Appeal from the Circuit Court of Cook County. Honorable Albert Green, Judge Presiding.
Rehearing Denied December 8, 1995. Released for Publication December 21, 1995. Petition for Leave to Appeal Denied April 3, 1996.
The Honorable Justice Theis delivered the opinion of the court: Cahill and O'brien, S., JJ., concur.
The opinion of the court was delivered by: Theis
JUSTICE THEIS delivered the opinion of the court:
This appeal arises out of an action filed by the plaintiffs, James L. Kaplan and Sheldon Sorosky, doing business as Firehouse Building Ventures ("Owners"), against the defendant, Tabb Associates, Inc. ("Tabb, Inc."), to enjoin arbitration between them and to have the parties' contract declared void due to the failure of Tabb, Inc., to be licensed under the Illinois Architecture Practice Act of 1989 ("Act"). (225 ILCS 305/21 (West 1992).) Tabb, Inc., filed a motion for summary judgment. The circuit court granted the motion finding that the purpose of the Act had been fulfilled because the sole owner of the corporation, Gregory A. Tabb, was a licensed architect. Theplaintiffs now appeal arguing that the defendant provided architectural services in violation of the clear and unambiguous language of the Act because it failed to obtain a license from the Department of Professional Regulation, thereby rendering the contract void. We agree and hold that the language of the Act is mandatory because it carries a criminal penalty for noncompliance. As such, Tabb, Inc., may not enforce the contract at issue. Therefore, we reverse the judgment and remand the case for proceedings consistent with this opinion.
The plaintiffs and Tabb, Inc., entered into a "Standard Form of Agreement Between Owner and Architect" ("Agreement") on April 1, 1993. The plaintiffs hired Tabb, Inc., to renovate an old firehouse in Chicago to serve as the plaintiffs' law office. Tabb, Inc., served as the architectural and construction manager on the project until the parties had a disagreement. The plaintiffs then terminated Tabb, Inc., who in turn initiated arbitration against the plaintiffs pursuant to an arbitration clause in the Agreement.
It is undisputed that Tabb, Inc., is an Illinois corporation engaged in the practice of architecture. Tabb, Inc., concedes that it was not licensed pursuant to the Act at any time relevant to this case. However, Tabb's sole owner, Gregory Tabb, who oversaw the project and drawings for the plaintiffs had been a licensed architect in Illinois since 1980.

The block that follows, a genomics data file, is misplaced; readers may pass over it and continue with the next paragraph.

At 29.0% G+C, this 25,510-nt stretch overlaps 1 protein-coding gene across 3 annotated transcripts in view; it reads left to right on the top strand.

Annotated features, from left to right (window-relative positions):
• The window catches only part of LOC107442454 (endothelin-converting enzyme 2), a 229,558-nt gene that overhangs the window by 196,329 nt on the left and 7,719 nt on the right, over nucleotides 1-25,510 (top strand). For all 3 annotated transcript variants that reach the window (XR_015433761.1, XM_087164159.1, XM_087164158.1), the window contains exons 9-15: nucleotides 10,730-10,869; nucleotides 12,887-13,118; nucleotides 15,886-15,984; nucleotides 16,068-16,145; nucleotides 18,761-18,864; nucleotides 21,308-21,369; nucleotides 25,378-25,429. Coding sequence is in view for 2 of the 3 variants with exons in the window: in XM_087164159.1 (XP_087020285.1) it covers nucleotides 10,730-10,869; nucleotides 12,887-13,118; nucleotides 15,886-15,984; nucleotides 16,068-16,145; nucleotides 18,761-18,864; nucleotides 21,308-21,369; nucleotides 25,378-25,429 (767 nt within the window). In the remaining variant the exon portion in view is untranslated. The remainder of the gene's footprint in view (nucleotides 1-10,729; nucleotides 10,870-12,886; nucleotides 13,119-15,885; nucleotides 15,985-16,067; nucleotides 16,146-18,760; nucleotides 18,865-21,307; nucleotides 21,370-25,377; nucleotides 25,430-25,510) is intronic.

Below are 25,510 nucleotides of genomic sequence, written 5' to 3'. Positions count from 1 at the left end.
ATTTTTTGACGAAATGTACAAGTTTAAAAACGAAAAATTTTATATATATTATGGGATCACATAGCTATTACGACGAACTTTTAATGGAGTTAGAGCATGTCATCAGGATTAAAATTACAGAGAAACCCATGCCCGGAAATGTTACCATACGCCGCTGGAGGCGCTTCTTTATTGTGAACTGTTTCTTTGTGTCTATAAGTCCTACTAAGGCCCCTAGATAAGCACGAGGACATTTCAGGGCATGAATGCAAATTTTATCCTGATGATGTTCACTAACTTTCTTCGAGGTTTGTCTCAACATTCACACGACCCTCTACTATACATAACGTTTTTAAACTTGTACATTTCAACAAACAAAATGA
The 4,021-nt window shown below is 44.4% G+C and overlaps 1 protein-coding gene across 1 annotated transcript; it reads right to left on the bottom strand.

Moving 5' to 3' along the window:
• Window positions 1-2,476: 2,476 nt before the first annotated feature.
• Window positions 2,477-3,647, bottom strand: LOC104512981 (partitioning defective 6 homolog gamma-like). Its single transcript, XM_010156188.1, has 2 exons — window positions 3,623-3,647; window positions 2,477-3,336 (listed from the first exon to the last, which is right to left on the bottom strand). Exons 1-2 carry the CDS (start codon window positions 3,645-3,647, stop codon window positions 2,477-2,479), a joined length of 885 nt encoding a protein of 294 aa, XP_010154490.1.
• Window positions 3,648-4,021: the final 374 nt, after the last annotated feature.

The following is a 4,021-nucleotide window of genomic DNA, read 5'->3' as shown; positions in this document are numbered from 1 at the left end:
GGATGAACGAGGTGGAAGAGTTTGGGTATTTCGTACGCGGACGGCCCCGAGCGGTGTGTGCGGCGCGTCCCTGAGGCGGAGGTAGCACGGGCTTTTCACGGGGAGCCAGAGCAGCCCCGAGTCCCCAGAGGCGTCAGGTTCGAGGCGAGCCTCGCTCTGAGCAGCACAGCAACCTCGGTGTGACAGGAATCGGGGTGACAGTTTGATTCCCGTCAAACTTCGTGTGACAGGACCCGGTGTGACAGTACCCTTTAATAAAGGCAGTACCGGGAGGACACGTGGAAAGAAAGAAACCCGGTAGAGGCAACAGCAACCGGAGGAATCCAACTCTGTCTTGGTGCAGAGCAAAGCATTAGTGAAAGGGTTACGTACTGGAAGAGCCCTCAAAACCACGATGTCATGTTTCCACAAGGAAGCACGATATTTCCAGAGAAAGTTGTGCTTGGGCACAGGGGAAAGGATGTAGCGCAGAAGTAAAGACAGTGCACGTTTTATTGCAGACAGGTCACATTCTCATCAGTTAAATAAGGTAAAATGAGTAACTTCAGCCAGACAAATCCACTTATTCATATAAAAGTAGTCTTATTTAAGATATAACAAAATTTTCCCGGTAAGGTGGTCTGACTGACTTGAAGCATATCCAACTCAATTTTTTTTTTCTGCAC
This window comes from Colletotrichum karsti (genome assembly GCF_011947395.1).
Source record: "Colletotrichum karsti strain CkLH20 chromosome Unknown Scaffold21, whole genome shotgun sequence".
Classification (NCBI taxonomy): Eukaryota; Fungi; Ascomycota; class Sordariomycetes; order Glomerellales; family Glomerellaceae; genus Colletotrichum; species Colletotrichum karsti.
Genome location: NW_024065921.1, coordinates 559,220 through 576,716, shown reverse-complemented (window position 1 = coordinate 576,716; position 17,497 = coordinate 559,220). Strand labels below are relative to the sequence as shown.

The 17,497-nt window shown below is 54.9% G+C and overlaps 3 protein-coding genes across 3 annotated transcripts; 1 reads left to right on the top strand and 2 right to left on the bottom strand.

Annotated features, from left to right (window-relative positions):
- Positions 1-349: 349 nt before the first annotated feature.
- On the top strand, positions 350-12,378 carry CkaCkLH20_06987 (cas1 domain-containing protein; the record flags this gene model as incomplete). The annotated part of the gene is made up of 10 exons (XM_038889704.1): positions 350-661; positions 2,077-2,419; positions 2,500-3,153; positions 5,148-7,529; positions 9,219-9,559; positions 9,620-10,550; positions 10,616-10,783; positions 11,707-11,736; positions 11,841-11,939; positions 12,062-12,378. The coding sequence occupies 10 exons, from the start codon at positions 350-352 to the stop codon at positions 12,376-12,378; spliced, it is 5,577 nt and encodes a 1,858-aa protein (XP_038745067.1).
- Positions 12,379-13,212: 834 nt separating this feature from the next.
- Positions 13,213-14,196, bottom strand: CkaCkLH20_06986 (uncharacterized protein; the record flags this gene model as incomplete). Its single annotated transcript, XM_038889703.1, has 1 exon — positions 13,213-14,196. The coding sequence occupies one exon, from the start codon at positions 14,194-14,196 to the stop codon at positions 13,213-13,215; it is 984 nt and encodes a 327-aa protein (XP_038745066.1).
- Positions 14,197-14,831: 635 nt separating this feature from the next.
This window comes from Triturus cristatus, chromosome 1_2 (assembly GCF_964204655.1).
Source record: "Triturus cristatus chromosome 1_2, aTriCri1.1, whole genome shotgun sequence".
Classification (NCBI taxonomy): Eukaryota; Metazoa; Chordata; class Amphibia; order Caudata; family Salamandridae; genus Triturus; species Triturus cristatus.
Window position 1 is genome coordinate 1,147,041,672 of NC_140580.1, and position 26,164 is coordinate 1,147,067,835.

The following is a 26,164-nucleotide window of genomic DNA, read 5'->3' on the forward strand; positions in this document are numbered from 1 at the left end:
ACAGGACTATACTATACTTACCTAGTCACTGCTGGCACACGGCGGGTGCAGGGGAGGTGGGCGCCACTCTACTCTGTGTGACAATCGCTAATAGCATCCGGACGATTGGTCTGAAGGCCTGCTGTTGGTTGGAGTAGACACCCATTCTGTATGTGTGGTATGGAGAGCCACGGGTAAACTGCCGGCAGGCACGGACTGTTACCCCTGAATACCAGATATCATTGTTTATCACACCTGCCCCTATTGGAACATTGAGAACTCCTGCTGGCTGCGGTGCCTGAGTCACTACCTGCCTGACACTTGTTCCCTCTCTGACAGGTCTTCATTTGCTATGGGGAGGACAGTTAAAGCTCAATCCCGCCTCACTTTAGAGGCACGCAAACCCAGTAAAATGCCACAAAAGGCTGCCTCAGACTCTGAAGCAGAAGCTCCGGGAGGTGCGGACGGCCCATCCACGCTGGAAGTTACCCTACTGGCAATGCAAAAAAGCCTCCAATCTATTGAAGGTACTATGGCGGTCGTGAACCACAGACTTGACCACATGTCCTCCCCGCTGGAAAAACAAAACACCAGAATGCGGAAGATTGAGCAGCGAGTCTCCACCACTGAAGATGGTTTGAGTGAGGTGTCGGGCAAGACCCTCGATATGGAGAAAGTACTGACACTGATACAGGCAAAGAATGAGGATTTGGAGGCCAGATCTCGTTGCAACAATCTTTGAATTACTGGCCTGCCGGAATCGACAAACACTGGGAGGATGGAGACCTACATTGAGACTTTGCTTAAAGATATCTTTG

The sole question on review is whether a corporation engaged in the practice of architecture can enforce a contract for architectural services when it is not licensed as required by the Illinois Architecture Practice Act of 1989. Section 21 of the Act provides in relevant part:
"Any corporation not formed under the provisions of the Professional Service Corporation Act and not licensed as such with the Department, and which includes the practice of architecture within its stated purposes, practices, or holds itself out as available to practice architecture, shall obtain a license from the Department under this Section.
(c) No corporation or partnership shall practice or hold itself out as available to practice architecture until it is licensed with the Department." 225 ILCS 305/21 (West 1992).
The defendant contends that the plaintiffs improperly emphasize form over substance. The defendant further claims that it substantially complied with the terms of the Act because Gregory Tabb, a licensed architect and sole owner of Tabb, Inc., managed all of the architectural work for the plaintiffs. As such, the defendant urges this court to find the contract valid and uphold the trial court's order entering summary judgment in its favor.
In order to address the parties' contentions, we turn to basic principles of statutory construction to determine whether section 21 of the Act is mandatory or directory. There is no universal formula for differentiating between mandatory and directive statutes. ( Cooper v. Department of Children and Family Services (1992), 234 Ill. App. 3d 474, 599 N.E.2d 537, 174 Ill. Dec. 753.) Rather, courts must look to the intent of the legislature, "which is ascertained by examining the nature and object of the statute and the consequences which would result from any given construction." Cooper, 234 Ill. App. 3d at 481, 599 N.E.2d at 542; see also Pullen v. Mulligan (1990), 138 Ill. 2d 21, 46, 561 N.E.2d 585, 595, 149 Ill. Dec. 215.
The Illinois General Assembly has declared that the practice of architecture affects the public health, safety and welfare and is subject to regulation and control in the public interest. (225 ILCS 305/2 (West 1992).) Section 2 of the Act indicates that it shall be liberally construed to best carry out the outlined subjects and purposes. 225 ILCS 305/2 (West 1992).
" liberal construction is ordinarily one which makes a statute apply to more things or in more situations than would be the case under a strict construction." (3 N. Singer, Sutherland on Statutory Construction § 58.02, at 72 (5th ed. 1992).) When public safety legislation is at issue, courts must adopt a liberal construction in order to afford broad protection to those the statute was designed to protect. 3 N. Singer, Sutherland on Statutory Construction § 58.04, at 80 (5th ed. 1992); Dodson v. Shaw (1983), 113 Ill. App. 3d ...